Three climate activists appeared in a London court on Saturday on charges of criminal damage after protests including throwing soup over Vincent van Gogh's Sunflowers painting in the National Gallery.
Two women, aged 20 and 21, were charged in relation to the soup-throwing protest on Friday, while a third was charged over paint sprayed on a rotating sign at the Metropolitan Police's headquarters in central London. The three women pleaded not guilty to criminal damage at the Westminster Magistrates' Court during two brief hearings Saturday.
Demonstrators from climate change protest groups 'Extinction Rebellion' and 'Just Stop Oil,' which wants the UK government to halt new oil and gas projects, staged a series of protests in London on Friday.
Just Stop Oil said activists dumped two cans of tomato soup over the Van Gogh oil painting, one of the Dutch artist's most iconic works. The two protesters also glued themselves to the gallery wall.
Prosecutor Ola Oyedepo said the pair didn't damage the oil painting, which was covered by a glass protective case, but the damage was caused to the frame.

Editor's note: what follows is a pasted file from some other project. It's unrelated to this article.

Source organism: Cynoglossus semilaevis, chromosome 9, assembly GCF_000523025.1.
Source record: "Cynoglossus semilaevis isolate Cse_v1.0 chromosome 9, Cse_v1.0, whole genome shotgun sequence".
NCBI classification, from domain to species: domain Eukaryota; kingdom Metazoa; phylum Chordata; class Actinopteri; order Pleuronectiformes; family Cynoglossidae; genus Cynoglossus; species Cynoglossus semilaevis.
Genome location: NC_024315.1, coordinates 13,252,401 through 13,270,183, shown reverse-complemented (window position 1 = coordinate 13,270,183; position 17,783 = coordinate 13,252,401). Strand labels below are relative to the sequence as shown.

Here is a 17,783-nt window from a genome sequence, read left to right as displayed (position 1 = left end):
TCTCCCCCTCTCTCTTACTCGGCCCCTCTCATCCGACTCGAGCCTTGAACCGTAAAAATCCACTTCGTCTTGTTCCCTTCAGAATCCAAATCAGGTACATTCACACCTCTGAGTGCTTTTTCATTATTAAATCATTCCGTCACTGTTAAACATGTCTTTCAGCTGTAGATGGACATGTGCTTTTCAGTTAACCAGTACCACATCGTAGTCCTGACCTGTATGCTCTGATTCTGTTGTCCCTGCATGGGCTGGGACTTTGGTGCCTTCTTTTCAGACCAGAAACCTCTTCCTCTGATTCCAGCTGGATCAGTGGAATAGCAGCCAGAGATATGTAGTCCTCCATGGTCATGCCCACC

The painting, one of several versions of 'Sunflowers' that Van Gogh painted in the late 1880s, was cleaned and returned to its place in the National Gallery on Friday afternoon.
District judge Tan Irkam released the women on bail on condition that they don't have paint or adhesive substances on them in a public place.
Police said they made some 28 arrests in relation to Friday's protests, and 25 others were bailed pending further investigation.
Just Stop Oil has drawn attention, and criticism, for targeting artworks in museums. In July, activists glued themselves to the frame of an early copy of Leonardo da Vinci's 'The Last Supper' at London's Royal Academy of Arts, and to John Constable's 'The Hay Wain' in the National Gallery.
Activists have also blocked bridges and intersections across London during two weeks of protests.